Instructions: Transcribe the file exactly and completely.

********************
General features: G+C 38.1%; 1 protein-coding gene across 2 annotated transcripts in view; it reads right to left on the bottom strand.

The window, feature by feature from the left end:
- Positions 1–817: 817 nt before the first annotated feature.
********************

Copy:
General features: G+C 38.1%; 1 protein-coding gene across 2 annotated transcripts in view; it reads right to left on the bottom strand.

The window, feature by feature from the left end:
- Positions 1–817: 817 nt before the first annotated feature.